That’s not to say it was an easy interview. Martin was an engaging subject, but often difficult to follow; he speaks in phrases more than sentences, reproduces dialogue without making clear who said what, and has a habit of conflating the past and present in a way that makes it difficult at times to tell whether he’s talking about something that happened last week or 40 years ago. He also has themes he likes to stress — how popular his music has been, how important it is to put on a good show, how categorizing bluegrass as such has unnaturally separated it from the country music field — and will often plunge into making a particular point regardless of the question at hand. All of which makes for a writer’s nightmare.
Jimmy Martin was born in Sneedville, in the eastern hills of Tennessee, in 1927, the same year as Ralph Stanley and Jim McReynolds. “The only thing I ever wanted to do, back home, I wanted to play and sing on the radio and be an entertainer,” he says. “We had a battery radio, a little old Philco, before we ever had electric. Roy Acuff, Bill Monroe and Uncle Dave Macon, they were my favorites — and DeFord Bailey, I used to listen to him. I wanted to sing like Roy Acuff or Bill Monroe. I went around burning brush piles or hoeing corn, singing ‘Wabash Cannonball’, ‘Great Speckled Bird’, ‘Blue Moon Of Kentucky’, or ‘Wicked Path Of Sin’. I told my mother — my dad died when I was 4 years old — I told my mother…they’d tell me, ‘Go on to bed, we have to get up and work tomorrow,’ or go to church, and I’d tell my mother, ‘Y’all just run me to bed, one of these times you’re going to turn that radio on, and I hope before I die I get to sing with Bill Monroe.'”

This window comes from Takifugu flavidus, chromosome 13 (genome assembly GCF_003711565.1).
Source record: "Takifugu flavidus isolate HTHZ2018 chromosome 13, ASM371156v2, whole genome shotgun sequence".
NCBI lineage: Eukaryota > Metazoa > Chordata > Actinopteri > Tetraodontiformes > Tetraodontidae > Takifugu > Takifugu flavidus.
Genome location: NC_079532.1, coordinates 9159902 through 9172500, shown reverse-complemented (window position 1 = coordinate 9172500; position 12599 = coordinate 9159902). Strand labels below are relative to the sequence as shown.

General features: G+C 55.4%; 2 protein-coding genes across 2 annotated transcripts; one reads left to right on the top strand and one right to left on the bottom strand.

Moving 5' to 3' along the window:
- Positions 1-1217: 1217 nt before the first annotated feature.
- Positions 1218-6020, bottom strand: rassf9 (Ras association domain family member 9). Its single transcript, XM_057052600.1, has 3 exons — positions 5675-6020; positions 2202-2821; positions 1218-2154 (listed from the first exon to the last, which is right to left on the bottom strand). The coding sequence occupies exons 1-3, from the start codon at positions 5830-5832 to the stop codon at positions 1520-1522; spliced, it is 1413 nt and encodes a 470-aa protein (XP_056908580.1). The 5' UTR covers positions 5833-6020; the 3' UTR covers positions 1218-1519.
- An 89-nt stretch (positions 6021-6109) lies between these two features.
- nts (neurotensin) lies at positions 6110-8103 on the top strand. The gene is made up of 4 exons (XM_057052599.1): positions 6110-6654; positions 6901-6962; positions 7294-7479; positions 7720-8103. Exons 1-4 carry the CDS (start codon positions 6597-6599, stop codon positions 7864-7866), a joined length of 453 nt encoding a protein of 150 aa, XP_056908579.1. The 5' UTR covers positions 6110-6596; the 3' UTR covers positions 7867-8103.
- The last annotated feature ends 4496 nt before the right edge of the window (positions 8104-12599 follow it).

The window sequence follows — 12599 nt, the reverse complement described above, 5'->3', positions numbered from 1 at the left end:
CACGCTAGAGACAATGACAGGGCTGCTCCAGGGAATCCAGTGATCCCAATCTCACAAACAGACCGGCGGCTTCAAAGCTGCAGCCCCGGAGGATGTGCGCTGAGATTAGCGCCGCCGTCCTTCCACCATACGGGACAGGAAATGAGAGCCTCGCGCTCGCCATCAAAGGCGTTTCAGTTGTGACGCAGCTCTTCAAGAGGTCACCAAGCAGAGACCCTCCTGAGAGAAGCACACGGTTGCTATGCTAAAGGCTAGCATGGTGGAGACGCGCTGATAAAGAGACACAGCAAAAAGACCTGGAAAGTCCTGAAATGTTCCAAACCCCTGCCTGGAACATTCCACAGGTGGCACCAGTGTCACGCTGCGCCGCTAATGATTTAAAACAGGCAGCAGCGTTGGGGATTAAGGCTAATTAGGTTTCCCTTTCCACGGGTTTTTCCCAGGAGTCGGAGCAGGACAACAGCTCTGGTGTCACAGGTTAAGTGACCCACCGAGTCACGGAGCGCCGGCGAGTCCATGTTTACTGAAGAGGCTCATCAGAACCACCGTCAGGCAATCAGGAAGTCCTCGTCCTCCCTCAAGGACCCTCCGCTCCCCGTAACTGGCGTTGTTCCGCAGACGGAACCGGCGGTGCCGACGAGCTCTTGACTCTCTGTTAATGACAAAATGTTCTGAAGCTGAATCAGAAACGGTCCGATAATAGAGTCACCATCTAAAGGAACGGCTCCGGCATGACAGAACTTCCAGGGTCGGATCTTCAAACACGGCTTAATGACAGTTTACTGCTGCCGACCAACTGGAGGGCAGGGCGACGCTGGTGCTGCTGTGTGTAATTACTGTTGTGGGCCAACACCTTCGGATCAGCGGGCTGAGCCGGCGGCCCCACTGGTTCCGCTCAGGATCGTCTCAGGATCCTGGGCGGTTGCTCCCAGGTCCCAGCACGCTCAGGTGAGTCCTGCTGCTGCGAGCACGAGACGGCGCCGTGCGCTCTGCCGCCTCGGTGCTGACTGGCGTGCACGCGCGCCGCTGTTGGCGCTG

Martin got his chance to do just that in late 1949. By then, the version of Monroe’s band that had created bluegrass was no more, singer-guitarist Lester Flatt and banjo picker Earl Scruggs having departed the previous year to create their own band, replaced by Mac Wiseman and Rudy Lyle. Working in a paint factory in Morristown, Jimmy had talked his way onto an early-morning radio show at WCRK there when complaints from co-workers about his singing got him fired. “I aggravated the boys there,” he recalls. “They said if I could sing it would be all right, but just hollering around there…”
Undaunted, he boarded a bus for Nashville and made his way to Ryman Auditorium, home of the Grand Ole Opry. Martin caught Monroe’s set from a seat in the auditorium — he had never seen him before, and recalls being surprised at how big a man Monroe was — then hustled out to the stage door and introduced himself to the man he consistently describes as his idol.
“I told him I’d like to sing one with him, and he asked me what part I sang. I said, ‘Well, I can’t sing as good as Lester Flatt, but I can play a guitar kind of like that and sing lead.’ And I said, ‘In your quartet, I can sing bass, I can sing baritone,’ and I said, ‘I can sing tenor, but I can’t sing tenor as good as you.’ He said, ‘Why don’t you just come in here and let’s sing one together right now.’ So he took me in there, and Mac Wiseman was picking Bill’s guitar, and it was one that Lester Flatt played, and that’s what Bill told me: ‘That’s what Lester played.’ And my knees got to shaking, just thinking I got to pick Lester Flatt’s guitar.